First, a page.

WASHINGTON (BLOOMBERG) - The U.S. economy expanded at a revised 2 per cent annualized rate in the third quarter, buoyed by consumer spending as businesses struggled to sell to overseas customers battered by sluggish growth.
The gain in gross domestic product followed a 3.9 advance in the second quarter, Commerce Department figures showed Tuesday in Washington. The median forecast of 76 economists surveyed by Bloomberg called for a 1.9 per cent increase compared with the previously reported 2.1 per cent pace.
Even with the slight reduction in growth, household purchases propelled demand last quarter as employment improved and fuel prices remained low. Nonetheless, consumers alone won't be able to shoulder the burden of helping the world's largest economy overcome slower global growth, so areas such as business investment and government outlays will also need to strengthen.
"There is some concern that consumption can't drive GDP forever - other parts of the economy will have to create some tailwinds to really help growth along," Gennadiy Goldberg, a U.S. rates strategist for TD Securities LLC in New York, said before the report.
Economists' projections for GDP, the value of all goods and services produced, ranged from 1.5 per cent to 2.1 per cent. The latest estimate is the third for the quarter and the reading won't be updated again until annual revisions are issued in July of 2016.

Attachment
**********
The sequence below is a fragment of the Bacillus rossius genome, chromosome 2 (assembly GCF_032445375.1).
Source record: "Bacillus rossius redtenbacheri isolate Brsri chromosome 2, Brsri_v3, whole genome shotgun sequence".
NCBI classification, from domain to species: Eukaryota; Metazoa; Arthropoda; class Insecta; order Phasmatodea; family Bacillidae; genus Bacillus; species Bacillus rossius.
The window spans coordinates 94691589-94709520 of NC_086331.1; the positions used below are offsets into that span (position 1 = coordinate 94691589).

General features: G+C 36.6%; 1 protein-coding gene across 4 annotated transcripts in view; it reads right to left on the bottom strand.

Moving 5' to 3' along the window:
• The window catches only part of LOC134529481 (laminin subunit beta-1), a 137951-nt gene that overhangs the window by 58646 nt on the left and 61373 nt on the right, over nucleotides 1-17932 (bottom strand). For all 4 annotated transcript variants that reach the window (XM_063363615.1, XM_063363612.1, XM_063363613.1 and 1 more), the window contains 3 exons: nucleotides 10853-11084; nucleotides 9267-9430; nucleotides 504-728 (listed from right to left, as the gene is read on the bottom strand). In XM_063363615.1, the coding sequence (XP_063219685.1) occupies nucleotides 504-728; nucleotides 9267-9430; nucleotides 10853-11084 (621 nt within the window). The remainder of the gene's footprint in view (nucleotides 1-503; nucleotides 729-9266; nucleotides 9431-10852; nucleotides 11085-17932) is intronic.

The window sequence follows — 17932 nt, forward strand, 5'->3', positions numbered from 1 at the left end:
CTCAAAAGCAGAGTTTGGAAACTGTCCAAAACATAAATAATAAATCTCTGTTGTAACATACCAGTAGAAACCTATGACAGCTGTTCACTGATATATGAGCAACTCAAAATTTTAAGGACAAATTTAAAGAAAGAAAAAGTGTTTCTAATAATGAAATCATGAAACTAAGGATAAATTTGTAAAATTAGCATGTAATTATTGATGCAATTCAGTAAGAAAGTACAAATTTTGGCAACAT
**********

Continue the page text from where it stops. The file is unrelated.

The economy grew at an average pace of 2.3 per cent in the first half of the year after expanding 2.4 per cent in all of 2014.
The slight reduction in third-quarter growth reflected a smaller increase in inventories than previously estimated. Consumer spending was little changed from the prior report as a reduction in outlays on financial services was offset by a bigger gain among non-profit agencies serving households.
Weaker overseas growth and a strong dollar have weighed on net exports, with trade subtracting 0.3 percentage point from overall growth after adding 0.2 percentage point in the prior three-month period. Sustained growth in the U.S. combined with weakening in other parts of the globe, including in China, could widen the gap between exports and imports in the quarters ahead.
Corporate spending on equipment advanced at a 9.9 per cent annualized pace, adding 0.6 percentage point to growth and the biggest gain in a year.
Household purchases, which account for almost 70 per cent of the economy, rose at a 3 percent annual pace, the same as previously estimated. Personal consumption added 2 percentage points to growth.
Steady payroll gains and cheap gasoline are helping support Americans. Payrolls have advanced at a 210,000 average monthly pace this year through November, compared with a 260,000 average for all of 2014 that was the strongest in 15 years.